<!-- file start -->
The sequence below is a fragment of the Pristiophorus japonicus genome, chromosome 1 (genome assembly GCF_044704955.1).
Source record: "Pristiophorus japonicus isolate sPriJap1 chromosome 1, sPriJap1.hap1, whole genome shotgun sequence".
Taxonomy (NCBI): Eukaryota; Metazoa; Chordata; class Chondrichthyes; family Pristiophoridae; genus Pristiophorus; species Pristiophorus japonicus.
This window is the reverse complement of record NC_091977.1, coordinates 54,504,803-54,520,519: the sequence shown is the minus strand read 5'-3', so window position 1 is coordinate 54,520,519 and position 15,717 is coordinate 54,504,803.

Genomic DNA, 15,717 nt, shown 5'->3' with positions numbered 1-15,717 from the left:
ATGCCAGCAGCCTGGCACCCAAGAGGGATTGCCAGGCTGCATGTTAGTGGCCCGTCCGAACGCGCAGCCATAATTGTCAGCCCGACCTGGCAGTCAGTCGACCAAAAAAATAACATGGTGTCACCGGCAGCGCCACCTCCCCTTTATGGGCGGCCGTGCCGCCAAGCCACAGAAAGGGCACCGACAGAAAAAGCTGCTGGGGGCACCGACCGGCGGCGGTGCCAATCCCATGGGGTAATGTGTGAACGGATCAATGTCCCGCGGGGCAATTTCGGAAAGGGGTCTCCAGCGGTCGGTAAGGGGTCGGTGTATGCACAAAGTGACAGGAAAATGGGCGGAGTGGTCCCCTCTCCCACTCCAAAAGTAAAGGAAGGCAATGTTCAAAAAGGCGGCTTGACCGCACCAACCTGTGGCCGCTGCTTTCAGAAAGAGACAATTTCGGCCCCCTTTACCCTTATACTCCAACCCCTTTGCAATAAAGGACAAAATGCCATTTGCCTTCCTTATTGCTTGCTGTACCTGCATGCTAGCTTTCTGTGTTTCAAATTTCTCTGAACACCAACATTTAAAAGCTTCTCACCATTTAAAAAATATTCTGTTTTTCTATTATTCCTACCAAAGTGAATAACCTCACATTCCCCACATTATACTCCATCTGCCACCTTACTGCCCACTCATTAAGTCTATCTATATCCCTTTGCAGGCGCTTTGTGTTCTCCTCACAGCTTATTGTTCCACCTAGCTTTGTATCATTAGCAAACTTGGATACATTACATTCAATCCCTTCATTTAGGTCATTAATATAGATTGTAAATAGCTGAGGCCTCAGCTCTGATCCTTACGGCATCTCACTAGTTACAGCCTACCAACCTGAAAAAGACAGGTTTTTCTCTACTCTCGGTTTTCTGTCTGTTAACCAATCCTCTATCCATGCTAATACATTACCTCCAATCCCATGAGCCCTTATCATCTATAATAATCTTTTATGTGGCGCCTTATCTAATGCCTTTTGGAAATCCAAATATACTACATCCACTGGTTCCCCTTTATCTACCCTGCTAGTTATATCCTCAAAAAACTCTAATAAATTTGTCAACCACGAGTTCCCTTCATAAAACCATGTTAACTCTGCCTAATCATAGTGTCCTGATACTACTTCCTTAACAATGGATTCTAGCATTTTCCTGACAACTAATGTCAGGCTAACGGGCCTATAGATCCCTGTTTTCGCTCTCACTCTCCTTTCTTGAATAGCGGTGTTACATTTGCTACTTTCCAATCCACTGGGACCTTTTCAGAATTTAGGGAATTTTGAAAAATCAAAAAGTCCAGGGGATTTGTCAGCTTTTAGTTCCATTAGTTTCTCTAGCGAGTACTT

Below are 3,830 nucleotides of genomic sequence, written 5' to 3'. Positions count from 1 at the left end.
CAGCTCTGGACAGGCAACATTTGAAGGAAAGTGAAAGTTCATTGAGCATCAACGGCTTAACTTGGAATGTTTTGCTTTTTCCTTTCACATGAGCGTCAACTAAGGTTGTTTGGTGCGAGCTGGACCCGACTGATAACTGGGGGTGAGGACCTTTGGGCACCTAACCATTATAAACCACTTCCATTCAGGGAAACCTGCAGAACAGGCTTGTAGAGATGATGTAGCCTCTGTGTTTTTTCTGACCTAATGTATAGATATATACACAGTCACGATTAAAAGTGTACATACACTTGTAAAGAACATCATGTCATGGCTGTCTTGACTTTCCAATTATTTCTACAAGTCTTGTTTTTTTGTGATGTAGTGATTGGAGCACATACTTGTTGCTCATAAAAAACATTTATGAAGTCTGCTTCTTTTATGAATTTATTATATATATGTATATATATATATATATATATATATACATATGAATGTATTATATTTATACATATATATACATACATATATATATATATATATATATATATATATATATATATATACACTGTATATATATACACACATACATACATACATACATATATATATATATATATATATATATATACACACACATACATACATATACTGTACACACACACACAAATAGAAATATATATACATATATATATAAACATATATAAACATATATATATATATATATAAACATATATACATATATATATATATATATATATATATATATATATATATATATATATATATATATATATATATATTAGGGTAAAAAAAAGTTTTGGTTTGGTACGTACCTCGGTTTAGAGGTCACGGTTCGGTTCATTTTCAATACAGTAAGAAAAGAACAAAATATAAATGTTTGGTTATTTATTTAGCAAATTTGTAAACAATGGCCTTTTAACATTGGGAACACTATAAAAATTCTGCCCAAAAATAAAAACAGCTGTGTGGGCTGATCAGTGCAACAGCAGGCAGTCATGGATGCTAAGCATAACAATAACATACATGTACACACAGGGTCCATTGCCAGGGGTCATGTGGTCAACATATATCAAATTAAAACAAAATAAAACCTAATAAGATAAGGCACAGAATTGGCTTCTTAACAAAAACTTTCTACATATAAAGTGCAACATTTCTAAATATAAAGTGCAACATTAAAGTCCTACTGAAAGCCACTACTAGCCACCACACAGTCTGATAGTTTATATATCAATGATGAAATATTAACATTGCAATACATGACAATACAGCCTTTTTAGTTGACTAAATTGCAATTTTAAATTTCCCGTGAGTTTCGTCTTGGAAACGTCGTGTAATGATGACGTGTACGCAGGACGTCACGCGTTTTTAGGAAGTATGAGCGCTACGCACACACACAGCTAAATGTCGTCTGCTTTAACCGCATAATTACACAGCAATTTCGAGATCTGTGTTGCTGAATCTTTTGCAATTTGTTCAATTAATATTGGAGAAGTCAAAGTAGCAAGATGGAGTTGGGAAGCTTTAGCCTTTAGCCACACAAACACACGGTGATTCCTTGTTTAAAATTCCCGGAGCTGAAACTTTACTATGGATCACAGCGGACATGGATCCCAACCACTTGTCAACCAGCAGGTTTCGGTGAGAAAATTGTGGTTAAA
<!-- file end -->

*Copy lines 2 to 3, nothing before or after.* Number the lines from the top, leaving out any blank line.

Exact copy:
Source record: "Pristiophorus japonicus isolate sPriJap1 chromosome 1, sPriJap1.hap1, whole genome shotgun sequence".
Taxonomy (NCBI): Eukaryota; Metazoa; Chordata; class Chondrichthyes; family Pristiophoridae; genus Pristiophorus; species Pristiophorus japonicus.